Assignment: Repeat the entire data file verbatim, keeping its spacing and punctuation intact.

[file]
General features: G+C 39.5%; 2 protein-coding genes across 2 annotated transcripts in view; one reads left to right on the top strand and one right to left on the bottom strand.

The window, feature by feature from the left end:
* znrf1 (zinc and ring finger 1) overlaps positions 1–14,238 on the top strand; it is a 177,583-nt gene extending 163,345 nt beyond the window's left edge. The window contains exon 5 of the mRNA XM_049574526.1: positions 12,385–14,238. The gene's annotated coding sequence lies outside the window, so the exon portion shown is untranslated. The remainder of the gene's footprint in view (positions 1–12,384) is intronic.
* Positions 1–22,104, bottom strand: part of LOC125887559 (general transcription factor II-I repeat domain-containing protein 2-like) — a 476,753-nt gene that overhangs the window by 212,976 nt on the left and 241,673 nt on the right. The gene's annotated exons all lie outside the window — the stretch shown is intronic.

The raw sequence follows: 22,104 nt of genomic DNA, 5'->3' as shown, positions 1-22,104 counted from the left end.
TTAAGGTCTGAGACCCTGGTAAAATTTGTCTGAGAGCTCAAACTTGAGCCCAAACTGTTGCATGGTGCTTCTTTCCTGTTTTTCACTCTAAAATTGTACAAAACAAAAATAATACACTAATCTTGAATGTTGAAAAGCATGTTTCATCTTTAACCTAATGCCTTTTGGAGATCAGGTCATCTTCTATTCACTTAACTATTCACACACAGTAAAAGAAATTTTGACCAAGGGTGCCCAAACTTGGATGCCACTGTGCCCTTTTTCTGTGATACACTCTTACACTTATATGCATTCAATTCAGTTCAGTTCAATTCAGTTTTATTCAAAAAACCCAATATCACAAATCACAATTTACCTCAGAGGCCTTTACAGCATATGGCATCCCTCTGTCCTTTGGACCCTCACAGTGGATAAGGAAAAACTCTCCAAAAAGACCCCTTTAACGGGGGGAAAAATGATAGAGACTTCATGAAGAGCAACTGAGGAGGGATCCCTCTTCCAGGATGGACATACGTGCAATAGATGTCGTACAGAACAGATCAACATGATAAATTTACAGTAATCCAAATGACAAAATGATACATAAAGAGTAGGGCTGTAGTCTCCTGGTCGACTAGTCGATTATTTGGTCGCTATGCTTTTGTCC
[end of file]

General features: G+C 39.5%; 2 protein-coding genes across 2 annotated transcripts in view; one reads left to right on the top strand and one right to left on the bottom strand.

The window, feature by feature from the left end:
* znrf1 (zinc and ring finger 1) overlaps positions 1–14,238 on the top strand; it is a 177,583-nt gene extending 163,345 nt beyond the window's left edge. The window contains exon 5 of the mRNA XM_049574526.1: positions 12,385–14,238. The gene's annotated coding sequence lies outside the window, so the exon portion shown is untranslated. The remainder of the gene's footprint in view (positions 1–12,384) is intronic.
* Positions 1–22,104, bottom strand: part of LOC125887559 (general transcription factor II-I repeat domain-containing protein 2-like) — a 476,753-nt gene that overhangs the window by 212,976 nt on the left and 241,673 nt on the right. The gene's annotated exons all lie outside the window — the stretch shown is intronic.

The raw sequence follows: 22,104 nt of genomic DNA, 5'->3' as shown, positions 1-22,104 counted from the left end.
TTAAGGTCTGAGACCCTGGTAAAATTTGTCTGAGAGCTCAAACTTGAGCCCAAACTGTTGCATGGTGCTTCTTTCCTGTTTTTCACTCTAAAATTGTACAAAACAAAAATAATACACTAATCTTGAATGTTGAAAAGCATGTTTCATCTTTAACCTAATGCCTTTTGGAGATCAGGTCATCTTCTATTCACTTAACTATTCACACACAGTAAAAGAAATTTTGACCAAGGGTGCCCAAACTTGGATGCCACTGTGCCCTTTTTCTGTGATACACTCTTACACTTATATGCATTCAATTCAGTTCAGTTCAATTCAGTTTTATTCAAAAAACCCAATATCACAAATCACAATTTACCTCAGAGGCCTTTACAGCATATGGCATCCCTCTGTCCTTTGGACCCTCACAGTGGATAAGGAAAAACTCTCCAAAAAGACCCCTTTAACGGGGGGAAAAATGATAGAGACTTCATGAAGAGCAACTGAGGAGGGATCCCTCTTCCAGGATGGACATACGTGCAATAGATGTCGTACAGAACAGATCAACATGATAAATTTACAGTAATCCAAATGACAAAATGATACATAAAGAGTAGGGCTGTAGTCTCCTGGTCGACTAGTCGATTATTTGGTCGCTATGCTTTTGTCC